« Reply #611 on: 04/28/2012 07:19 pm »
SUSTAIN is not a viable concept and not a mission for Skylon.   Neither is it as a bomber.

Offline lkm

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Re: The Reaction Engines Skylon Master Thread
« Reply #612 on: 04/28/2012 10:17 pm »
I wasn't thinking of Skylon so much as the basic engine technology and what that could enable in other form factors.
Scimitar already exists as a concept for a purely airbreathing Sabre to power hypersonic airliners but a smaller version could just as easily power a hypersonic bomber if the trade of tank volume for speed was thought worth it.


Offline baldusi

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Re: Skylon
« Reply #613 on: 04/28/2012 11:10 pm »
I am hoping Baldusi will see this response and let us know anything more about the 'D4' 20 ton revision?  Do you have any links? Thanks.
I'm more than ashamed to say that I misread my notes on the D1 and the Shuttle comparison. The current version is the D1. No D4 that I have information of. I had misnoted shuttle bay size and payload.

Offline flymetothemoon

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Re: The Reaction Engines Skylon Master Thread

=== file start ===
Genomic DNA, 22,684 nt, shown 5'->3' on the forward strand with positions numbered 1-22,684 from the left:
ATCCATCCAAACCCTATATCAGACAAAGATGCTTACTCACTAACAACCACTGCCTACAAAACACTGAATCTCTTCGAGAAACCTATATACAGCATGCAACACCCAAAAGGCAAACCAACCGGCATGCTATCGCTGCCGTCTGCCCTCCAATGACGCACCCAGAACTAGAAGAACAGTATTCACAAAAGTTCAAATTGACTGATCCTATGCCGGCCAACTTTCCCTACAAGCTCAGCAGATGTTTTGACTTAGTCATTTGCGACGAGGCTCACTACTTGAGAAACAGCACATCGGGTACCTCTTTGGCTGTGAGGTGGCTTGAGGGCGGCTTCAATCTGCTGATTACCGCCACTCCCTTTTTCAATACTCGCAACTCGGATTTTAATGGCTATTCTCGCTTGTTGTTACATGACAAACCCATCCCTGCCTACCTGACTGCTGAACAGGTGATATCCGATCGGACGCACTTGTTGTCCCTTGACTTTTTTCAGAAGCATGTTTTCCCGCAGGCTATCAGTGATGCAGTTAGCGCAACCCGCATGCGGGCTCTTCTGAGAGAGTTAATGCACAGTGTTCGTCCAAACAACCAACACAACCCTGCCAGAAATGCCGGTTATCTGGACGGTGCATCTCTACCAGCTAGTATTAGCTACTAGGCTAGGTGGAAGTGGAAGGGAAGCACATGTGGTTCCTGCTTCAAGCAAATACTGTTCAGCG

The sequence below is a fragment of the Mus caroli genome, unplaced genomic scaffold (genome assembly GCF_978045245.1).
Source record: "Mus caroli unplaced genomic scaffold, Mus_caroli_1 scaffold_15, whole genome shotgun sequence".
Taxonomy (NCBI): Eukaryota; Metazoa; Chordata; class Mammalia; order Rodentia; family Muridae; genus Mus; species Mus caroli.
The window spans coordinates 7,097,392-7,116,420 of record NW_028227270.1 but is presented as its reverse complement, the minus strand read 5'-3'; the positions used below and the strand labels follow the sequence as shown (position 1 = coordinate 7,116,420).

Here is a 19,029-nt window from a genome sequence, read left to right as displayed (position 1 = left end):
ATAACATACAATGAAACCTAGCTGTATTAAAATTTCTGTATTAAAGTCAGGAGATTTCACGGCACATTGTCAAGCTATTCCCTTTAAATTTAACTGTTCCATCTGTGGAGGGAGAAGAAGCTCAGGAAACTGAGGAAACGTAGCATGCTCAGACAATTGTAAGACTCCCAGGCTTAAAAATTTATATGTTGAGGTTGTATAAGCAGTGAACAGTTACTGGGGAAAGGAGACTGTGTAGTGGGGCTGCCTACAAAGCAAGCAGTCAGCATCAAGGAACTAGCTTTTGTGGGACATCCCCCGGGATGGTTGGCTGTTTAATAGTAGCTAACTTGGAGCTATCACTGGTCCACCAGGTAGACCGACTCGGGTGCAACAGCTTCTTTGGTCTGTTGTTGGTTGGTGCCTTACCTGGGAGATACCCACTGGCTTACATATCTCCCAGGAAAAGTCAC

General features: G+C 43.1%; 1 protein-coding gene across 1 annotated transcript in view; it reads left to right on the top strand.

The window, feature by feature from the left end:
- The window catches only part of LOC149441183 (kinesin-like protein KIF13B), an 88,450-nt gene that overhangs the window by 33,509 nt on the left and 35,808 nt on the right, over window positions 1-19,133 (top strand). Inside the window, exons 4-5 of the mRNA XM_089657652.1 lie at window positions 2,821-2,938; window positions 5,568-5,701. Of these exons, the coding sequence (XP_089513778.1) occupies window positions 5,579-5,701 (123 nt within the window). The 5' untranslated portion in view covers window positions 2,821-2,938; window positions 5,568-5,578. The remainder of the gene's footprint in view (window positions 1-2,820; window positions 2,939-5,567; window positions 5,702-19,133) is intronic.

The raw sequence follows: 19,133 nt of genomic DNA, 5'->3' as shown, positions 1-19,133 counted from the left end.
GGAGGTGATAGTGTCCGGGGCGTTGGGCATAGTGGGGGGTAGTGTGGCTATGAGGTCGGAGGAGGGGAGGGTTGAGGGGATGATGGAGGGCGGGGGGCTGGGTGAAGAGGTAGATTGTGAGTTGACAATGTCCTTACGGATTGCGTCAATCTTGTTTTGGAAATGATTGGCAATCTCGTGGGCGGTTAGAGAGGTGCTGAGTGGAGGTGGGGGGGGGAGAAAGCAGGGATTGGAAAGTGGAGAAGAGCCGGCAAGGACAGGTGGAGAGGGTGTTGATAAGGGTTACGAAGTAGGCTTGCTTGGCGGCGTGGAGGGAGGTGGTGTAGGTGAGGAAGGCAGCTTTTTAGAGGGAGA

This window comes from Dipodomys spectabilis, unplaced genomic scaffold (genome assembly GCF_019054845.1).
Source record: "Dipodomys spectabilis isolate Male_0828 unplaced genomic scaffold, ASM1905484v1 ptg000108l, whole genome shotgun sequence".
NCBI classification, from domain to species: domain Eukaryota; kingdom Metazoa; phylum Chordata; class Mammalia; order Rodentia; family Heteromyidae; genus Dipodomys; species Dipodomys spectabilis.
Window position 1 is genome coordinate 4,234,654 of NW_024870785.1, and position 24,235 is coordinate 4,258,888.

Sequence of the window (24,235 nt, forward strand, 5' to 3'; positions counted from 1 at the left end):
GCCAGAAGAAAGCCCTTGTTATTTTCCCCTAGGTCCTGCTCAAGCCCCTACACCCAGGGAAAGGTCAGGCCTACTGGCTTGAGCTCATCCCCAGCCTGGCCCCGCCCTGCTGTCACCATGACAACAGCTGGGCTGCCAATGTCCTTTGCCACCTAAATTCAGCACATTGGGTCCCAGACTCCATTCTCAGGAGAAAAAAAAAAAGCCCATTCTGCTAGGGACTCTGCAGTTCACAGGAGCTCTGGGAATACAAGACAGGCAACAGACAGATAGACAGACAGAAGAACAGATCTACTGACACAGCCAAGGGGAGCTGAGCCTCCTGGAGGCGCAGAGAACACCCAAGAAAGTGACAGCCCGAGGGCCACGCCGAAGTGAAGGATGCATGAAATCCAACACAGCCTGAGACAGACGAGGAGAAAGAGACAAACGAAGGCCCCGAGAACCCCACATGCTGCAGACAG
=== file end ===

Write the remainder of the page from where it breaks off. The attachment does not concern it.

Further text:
« Reply #614 on: 05/01/2012 05:48 pm »
I am hoping Baldusi will see this response and let us know anything more about the 'D4' 20 ton revision?  Do you have any links? Thanks.
I'm more than ashamed to say that I misread my notes on the D1 and the Shuttle comparison. The current version is the D1. No D4 that I have information of. I had misnoted shuttle bay size and payload.

Ah well. No problem. It was certainly a surprise to hear. 20 tonnes would nearly cover the capacity of anything possible today with expendables which would have been quite something.

Of course one also needs to drop the expendable mindset somewhat. If you can lift up to 15 tonnes, 3 times in one week with just one skylon and shift each of those loads to higher orbit with a tug, the whole picture of possibilities changes anyway.

Offline simonbp

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Re: The Reaction Engines Skylon Master Thread
« Reply #615 on: 05/01/2012 07:25 pm »
It's not necessarily comparable; REL has as much confidence as they do largely because of computer models and simulations that they could never have in the 1980's without very expensive practical testing. So if you think Skylon is expensive to develop now, HOTOL/Skylon in the 1980s would have been astronomically bad...

Offline aga

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Re: The Reaction Engines Skylon Master Thread
« Reply #616 on: 05/02/2012 07:58 am »
i guess nobody has posted this here yet...

http://www.reactionengines.co.uk/news_apr12.html